After weeks of presenting an overly optimistic image of the coronavirus situation in Macedonia, Healthcare Minister Venko Filipce was forced to acknowledge the reality today, and to request that the public begins to follow the measures put in place to restrict the spread of the virus. What was an open secret during the month of Ramadan, that the coronavirus measures are being ignored for the iftar dinners, and that this is causing the stubbornly high rate of new infections, was finally acknowledged.

The scenes from the celebrations in the religious shrines yesterday are again concerning. The appeals of the healthcare institutions that the public avoids mass gatherings, and follows the rules of distancing, were ignored. I respect the celebration but throughout the world religious holidays are celebrated differently this year and people are placing their health above every other consideration. I’m grateful to the citizens who upheld the measures, but who can now still be exposed to risks because of those who did not, Filipce said, again asking that citizens think of doctors and nurses who are fighting the virus, Filipce said.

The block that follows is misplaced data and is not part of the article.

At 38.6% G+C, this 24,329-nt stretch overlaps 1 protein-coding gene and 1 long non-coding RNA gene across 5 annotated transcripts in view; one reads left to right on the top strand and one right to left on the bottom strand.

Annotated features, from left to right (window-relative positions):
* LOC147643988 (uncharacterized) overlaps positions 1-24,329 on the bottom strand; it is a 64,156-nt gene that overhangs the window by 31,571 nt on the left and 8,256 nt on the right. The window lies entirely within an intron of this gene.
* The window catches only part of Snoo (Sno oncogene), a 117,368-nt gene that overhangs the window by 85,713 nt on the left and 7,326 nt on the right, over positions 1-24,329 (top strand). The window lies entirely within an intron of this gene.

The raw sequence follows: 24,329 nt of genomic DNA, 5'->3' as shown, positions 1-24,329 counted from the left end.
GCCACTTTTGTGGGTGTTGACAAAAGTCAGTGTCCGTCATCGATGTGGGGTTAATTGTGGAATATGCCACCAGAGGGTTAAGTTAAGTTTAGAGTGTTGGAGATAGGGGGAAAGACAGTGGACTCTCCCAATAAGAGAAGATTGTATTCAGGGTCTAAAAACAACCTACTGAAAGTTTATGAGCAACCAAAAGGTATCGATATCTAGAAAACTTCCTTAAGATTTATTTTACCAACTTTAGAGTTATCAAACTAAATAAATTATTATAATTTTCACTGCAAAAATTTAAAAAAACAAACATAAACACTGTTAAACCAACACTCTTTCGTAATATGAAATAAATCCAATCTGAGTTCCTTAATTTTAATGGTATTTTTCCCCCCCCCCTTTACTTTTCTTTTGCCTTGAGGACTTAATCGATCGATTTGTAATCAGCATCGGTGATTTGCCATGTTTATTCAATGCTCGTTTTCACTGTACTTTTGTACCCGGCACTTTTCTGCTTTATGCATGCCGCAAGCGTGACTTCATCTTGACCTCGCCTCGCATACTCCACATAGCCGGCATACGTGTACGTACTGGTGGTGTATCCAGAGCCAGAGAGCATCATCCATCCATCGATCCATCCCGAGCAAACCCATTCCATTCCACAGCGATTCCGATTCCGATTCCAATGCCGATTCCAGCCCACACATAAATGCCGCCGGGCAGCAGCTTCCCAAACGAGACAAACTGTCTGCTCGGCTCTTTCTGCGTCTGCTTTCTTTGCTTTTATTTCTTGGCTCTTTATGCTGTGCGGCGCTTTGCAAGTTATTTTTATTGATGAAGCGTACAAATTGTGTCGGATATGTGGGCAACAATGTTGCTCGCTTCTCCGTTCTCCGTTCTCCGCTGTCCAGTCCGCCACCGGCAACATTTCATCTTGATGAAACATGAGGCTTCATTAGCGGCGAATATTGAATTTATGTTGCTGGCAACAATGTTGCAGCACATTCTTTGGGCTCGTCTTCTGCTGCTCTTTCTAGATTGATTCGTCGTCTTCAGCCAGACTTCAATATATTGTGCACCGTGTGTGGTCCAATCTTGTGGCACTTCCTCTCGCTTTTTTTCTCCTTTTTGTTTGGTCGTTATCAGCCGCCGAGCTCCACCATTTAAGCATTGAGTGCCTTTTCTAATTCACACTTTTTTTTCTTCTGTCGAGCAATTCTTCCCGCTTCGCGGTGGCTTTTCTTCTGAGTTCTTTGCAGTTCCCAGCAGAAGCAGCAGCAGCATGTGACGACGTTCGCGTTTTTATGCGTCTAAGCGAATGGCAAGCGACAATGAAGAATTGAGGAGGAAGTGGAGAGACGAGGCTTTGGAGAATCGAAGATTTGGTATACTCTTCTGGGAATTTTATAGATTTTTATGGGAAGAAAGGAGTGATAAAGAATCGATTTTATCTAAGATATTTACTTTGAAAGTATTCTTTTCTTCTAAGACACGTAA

This acknowledgement against the push from the ruling SDSM party to hold early elections in June, before the virus has been fully put under control. The opposition would point to the dismal statistics in Macedonia, compared to other countries. While some haven’t had a case in weeks, like Montenegro, or go days with a new case, Macedonia has between two and three dozen new cases daily and often between 1 and 4 deaths. The mortality rate in Macedonia of 54 per million is by far the highest in the Balkans, and that’s with low testing and with a hugely inflated estimate of residents.

The ruling party is apparently hoping that low turnout from an electorate worried about the coronavirus will turn to its advantage. The opposition, on the other hand, proposes that elections are held in August or September, after the worst of the epidemic has passed, and this is supported by a majority of the voters, in polls.